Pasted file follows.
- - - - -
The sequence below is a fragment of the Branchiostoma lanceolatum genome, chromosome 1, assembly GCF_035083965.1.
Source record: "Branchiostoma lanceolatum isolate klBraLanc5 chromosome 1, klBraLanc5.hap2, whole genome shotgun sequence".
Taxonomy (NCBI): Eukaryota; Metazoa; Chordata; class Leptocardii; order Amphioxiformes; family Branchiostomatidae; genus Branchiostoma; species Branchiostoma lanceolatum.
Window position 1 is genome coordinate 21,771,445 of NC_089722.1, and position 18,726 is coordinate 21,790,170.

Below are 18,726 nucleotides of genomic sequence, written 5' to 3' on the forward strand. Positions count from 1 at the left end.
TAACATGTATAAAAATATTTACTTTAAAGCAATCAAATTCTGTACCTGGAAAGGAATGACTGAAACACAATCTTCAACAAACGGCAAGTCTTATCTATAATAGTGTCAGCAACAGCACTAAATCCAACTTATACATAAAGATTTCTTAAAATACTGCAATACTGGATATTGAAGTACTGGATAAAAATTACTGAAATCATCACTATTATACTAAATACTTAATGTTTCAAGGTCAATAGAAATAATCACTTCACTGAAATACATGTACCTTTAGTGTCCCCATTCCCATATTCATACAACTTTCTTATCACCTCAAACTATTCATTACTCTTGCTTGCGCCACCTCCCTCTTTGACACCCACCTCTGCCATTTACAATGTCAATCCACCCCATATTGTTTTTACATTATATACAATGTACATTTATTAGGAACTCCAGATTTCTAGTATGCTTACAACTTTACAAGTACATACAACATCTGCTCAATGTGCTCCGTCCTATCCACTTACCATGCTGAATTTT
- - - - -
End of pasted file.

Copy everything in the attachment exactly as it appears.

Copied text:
The sequence below is a fragment of the Branchiostoma lanceolatum genome, chromosome 1, assembly GCF_035083965.1.
Source record: "Branchiostoma lanceolatum isolate klBraLanc5 chromosome 1, klBraLanc5.hap2, whole genome shotgun sequence".
Taxonomy (NCBI): Eukaryota; Metazoa; Chordata; class Leptocardii; order Amphioxiformes; family Branchiostomatidae; genus Branchiostoma; species Branchiostoma lanceolatum.
Window position 1 is genome coordinate 21,771,445 of NC_089722.1, and position 18,726 is coordinate 21,790,170.

Below are 18,726 nucleotides of genomic sequence, written 5' to 3' on the forward strand. Positions count from 1 at the left end.
TAACATGTATAAAAATATTTACTTTAAAGCAATCAAATTCTGTACCTGGAAAGGAATGACTGAAACACAATCTTCAACAAACGGCAAGTCTTATCTATAATAGTGTCAGCAACAGCACTAAATCCAACTTATACATAAAGATTTCTTAAAATACTGCAATACTGGATATTGAAGTACTGGATAAAAATTACTGAAATCATCACTATTATACTAAATACTTAATGTTTCAAGGTCAATAGAAATAATCACTTCACTGAAATACATGTACCTTTAGTGTCCCCATTCCCATATTCATACAACTTTCTTATCACCTCAAACTATTCATTACTCTTGCTTGCGCCACCTCCCTCTTTGACACCCACCTCTGCCATTTACAATGTCAATCCACCCCATATTGTTTTTACATTATATACAATGTACATTTATTAGGAACTCCAGATTTCTAGTATGCTTACAACTTTACAAGTACATACAACATCTGCTCAATGTGCTCCGTCCTATCCACTTACCATGCTGAATTTT